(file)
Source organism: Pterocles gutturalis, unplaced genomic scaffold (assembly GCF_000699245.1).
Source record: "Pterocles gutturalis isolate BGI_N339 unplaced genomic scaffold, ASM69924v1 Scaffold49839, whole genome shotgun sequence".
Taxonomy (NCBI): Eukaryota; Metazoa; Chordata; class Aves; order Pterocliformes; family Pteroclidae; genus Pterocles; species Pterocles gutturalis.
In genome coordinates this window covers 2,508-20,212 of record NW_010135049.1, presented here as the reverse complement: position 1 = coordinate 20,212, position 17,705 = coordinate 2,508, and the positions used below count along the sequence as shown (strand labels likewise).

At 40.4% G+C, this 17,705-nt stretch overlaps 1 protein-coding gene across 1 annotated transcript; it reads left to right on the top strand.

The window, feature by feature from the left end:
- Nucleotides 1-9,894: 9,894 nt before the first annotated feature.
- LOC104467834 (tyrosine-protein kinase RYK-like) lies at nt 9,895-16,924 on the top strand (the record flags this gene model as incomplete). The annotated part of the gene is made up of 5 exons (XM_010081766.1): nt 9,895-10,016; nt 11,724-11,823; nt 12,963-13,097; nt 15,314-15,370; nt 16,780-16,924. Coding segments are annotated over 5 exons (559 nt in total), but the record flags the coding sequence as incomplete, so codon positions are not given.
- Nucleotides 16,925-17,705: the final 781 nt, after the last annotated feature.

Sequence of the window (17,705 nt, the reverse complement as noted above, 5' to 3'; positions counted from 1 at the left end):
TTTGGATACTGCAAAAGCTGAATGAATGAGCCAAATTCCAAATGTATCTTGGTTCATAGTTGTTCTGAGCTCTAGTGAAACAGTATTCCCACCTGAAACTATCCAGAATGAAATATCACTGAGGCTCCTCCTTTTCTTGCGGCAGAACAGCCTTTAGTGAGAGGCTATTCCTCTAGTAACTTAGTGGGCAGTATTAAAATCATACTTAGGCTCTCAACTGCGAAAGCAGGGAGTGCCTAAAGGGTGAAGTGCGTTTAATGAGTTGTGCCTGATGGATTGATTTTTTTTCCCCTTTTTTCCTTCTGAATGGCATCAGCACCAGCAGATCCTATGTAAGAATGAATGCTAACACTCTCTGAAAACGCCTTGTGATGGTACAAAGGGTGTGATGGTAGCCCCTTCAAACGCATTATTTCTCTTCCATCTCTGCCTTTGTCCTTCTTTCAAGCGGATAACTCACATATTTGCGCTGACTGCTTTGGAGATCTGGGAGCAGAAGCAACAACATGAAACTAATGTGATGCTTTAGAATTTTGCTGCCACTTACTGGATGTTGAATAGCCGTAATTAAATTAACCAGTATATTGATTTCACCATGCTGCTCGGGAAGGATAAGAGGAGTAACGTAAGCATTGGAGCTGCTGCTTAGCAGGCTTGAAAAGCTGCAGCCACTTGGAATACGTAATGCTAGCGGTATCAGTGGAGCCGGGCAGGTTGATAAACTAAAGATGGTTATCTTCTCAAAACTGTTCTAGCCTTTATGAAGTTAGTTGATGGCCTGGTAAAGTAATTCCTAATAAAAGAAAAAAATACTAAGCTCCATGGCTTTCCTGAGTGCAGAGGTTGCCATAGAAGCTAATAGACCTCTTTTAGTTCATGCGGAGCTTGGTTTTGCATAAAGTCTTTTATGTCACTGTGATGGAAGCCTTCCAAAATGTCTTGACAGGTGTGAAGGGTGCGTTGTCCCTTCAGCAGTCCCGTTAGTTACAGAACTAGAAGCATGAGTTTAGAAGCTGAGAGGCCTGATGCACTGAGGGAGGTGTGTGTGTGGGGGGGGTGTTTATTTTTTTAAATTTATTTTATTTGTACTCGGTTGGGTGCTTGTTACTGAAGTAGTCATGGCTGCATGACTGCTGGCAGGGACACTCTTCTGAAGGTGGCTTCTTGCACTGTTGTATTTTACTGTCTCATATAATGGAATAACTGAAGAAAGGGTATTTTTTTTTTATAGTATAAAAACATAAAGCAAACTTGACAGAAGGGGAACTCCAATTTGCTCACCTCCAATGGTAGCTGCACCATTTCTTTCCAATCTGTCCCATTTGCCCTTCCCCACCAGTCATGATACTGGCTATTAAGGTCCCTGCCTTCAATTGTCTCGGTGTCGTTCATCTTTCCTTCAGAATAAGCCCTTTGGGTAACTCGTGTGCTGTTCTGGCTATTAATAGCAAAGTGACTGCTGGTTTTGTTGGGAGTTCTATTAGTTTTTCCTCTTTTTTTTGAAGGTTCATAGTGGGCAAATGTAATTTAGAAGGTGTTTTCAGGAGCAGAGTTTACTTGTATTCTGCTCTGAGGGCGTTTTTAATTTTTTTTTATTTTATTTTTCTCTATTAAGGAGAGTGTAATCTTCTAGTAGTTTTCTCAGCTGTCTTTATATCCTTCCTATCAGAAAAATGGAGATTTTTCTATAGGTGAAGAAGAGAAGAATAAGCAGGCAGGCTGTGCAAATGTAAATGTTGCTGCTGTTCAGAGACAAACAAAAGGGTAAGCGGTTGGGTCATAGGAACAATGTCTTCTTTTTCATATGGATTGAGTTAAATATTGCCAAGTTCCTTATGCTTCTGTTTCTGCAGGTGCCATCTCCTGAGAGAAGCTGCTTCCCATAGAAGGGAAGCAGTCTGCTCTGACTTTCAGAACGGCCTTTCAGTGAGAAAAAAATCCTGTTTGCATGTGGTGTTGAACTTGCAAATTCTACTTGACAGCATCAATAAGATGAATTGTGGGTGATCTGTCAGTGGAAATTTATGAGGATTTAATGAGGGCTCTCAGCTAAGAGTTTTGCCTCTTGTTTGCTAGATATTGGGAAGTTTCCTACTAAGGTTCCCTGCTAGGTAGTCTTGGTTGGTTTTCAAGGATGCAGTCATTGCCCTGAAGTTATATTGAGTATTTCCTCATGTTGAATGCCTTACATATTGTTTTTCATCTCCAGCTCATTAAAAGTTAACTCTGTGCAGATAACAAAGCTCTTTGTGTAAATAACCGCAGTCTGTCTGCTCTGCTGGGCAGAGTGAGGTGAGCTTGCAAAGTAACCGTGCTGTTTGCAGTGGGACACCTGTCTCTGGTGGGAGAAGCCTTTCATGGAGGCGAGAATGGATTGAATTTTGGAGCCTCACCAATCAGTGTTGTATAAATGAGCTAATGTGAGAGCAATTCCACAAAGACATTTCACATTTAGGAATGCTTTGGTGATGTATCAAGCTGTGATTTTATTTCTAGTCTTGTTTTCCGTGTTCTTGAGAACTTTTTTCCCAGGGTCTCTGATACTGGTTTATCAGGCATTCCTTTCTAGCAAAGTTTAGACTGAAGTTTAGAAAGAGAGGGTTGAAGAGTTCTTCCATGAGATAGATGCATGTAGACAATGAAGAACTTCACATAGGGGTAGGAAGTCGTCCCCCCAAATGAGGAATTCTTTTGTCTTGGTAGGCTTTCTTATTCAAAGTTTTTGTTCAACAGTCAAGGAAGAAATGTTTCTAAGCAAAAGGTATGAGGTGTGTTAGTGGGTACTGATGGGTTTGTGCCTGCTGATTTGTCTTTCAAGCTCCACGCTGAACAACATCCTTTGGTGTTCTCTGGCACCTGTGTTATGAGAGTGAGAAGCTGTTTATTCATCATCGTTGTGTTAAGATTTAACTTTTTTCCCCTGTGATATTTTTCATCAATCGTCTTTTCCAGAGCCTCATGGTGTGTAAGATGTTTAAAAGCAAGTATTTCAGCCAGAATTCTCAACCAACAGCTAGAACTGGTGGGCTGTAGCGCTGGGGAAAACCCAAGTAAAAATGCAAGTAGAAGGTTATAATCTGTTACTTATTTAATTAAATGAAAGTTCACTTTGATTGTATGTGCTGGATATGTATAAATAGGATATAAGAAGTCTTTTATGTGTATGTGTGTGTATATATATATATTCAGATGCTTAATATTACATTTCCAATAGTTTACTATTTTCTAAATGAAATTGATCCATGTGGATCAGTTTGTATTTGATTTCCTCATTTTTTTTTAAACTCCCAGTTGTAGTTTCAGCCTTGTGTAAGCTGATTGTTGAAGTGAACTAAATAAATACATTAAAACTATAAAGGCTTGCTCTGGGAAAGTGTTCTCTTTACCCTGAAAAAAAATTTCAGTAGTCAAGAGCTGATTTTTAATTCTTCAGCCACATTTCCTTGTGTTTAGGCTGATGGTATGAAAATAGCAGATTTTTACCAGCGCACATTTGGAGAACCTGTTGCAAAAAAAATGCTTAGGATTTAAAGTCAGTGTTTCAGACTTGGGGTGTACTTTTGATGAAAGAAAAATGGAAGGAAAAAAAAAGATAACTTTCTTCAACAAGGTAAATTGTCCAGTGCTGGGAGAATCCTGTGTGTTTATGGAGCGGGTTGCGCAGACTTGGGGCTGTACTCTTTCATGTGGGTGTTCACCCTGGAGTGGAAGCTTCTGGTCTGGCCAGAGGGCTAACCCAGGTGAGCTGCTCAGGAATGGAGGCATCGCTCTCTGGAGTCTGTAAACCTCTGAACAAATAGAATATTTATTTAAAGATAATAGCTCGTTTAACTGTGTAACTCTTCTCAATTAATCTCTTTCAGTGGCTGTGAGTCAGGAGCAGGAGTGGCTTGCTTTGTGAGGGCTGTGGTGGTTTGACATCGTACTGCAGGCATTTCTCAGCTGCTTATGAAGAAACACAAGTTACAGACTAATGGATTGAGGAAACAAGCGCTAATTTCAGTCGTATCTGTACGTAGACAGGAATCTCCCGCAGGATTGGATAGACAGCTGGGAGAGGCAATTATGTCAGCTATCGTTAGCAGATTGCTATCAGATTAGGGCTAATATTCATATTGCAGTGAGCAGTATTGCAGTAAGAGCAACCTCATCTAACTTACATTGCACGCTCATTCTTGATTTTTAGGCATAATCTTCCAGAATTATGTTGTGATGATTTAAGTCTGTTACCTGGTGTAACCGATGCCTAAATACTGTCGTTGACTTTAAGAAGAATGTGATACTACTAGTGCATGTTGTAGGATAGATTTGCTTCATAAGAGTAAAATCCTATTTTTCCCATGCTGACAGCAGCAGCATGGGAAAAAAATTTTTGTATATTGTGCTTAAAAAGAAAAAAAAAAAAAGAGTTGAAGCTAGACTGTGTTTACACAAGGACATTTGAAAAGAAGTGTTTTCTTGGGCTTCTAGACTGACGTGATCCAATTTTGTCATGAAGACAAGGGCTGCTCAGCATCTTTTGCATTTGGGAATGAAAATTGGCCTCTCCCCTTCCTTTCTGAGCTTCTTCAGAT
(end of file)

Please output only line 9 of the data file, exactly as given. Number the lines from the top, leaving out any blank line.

- Nucleotides 16,925-17,705: the final 781 nt, after the last annotated feature.